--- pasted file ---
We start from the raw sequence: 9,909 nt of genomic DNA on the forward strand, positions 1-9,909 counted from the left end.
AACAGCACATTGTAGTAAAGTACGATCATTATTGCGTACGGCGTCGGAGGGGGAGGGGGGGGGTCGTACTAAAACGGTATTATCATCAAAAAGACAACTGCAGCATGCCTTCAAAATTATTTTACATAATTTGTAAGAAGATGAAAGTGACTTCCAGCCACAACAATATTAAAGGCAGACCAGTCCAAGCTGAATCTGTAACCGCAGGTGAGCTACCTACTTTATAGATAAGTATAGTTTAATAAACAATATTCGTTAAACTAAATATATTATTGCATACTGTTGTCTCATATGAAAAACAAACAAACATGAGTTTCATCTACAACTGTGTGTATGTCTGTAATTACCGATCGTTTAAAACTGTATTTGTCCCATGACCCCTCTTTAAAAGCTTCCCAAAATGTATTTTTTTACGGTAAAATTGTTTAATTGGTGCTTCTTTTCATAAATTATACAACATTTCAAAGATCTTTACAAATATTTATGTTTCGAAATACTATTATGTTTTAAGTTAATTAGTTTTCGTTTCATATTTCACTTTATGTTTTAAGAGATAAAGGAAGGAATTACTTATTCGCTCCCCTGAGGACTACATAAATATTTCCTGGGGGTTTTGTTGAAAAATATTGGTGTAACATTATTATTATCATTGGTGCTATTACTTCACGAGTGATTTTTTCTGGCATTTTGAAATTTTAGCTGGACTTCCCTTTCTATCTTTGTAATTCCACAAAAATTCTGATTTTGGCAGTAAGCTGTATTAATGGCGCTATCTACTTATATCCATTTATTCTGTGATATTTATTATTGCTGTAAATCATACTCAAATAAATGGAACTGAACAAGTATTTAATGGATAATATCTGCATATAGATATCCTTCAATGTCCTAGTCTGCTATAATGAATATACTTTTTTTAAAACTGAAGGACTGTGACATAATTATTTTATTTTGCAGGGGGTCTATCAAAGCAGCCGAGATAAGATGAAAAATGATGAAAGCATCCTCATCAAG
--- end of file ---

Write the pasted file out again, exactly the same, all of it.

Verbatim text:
We start from the raw sequence: 9,909 nt of genomic DNA on the forward strand, positions 1-9,909 counted from the left end.
AACAGCACATTGTAGTAAAGTACGATCATTATTGCGTACGGCGTCGGAGGGGGAGGGGGGGGGTCGTACTAAAACGGTATTATCATCAAAAAGACAACTGCAGCATGCCTTCAAAATTATTTTACATAATTTGTAAGAAGATGAAAGTGACTTCCAGCCACAACAATATTAAAGGCAGACCAGTCCAAGCTGAATCTGTAACCGCAGGTGAGCTACCTACTTTATAGATAAGTATAGTTTAATAAACAATATTCGTTAAACTAAATATATTATTGCATACTGTTGTCTCATATGAAAAACAAACAAACATGAGTTTCATCTACAACTGTGTGTATGTCTGTAATTACCGATCGTTTAAAACTGTATTTGTCCCATGACCCCTCTTTAAAAGCTTCCCAAAATGTATTTTTTTACGGTAAAATTGTTTAATTGGTGCTTCTTTTCATAAATTATACAACATTTCAAAGATCTTTACAAATATTTATGTTTCGAAATACTATTATGTTTTAAGTTAATTAGTTTTCGTTTCATATTTCACTTTATGTTTTAAGAGATAAAGGAAGGAATTACTTATTCGCTCCCCTGAGGACTACATAAATATTTCCTGGGGGTTTTGTTGAAAAATATTGGTGTAACATTATTATTATCATTGGTGCTATTACTTCACGAGTGATTTTTTCTGGCATTTTGAAATTTTAGCTGGACTTCCCTTTCTATCTTTGTAATTCCACAAAAATTCTGATTTTGGCAGTAAGCTGTATTAATGGCGCTATCTACTTATATCCATTTATTCTGTGATATTTATTATTGCTGTAAATCATACTCAAATAAATGGAACTGAACAAGTATTTAATGGATAATATCTGCATATAGATATCCTTCAATGTCCTAGTCTGCTATAATGAATATACTTTTTTTAAAACTGAAGGACTGTGACATAATTATTTTATTTTGCAGGGGGTCTATCAAAGCAGCCGAGATAAGATGAAAAATGATGAAAGCATCCTCATCAAG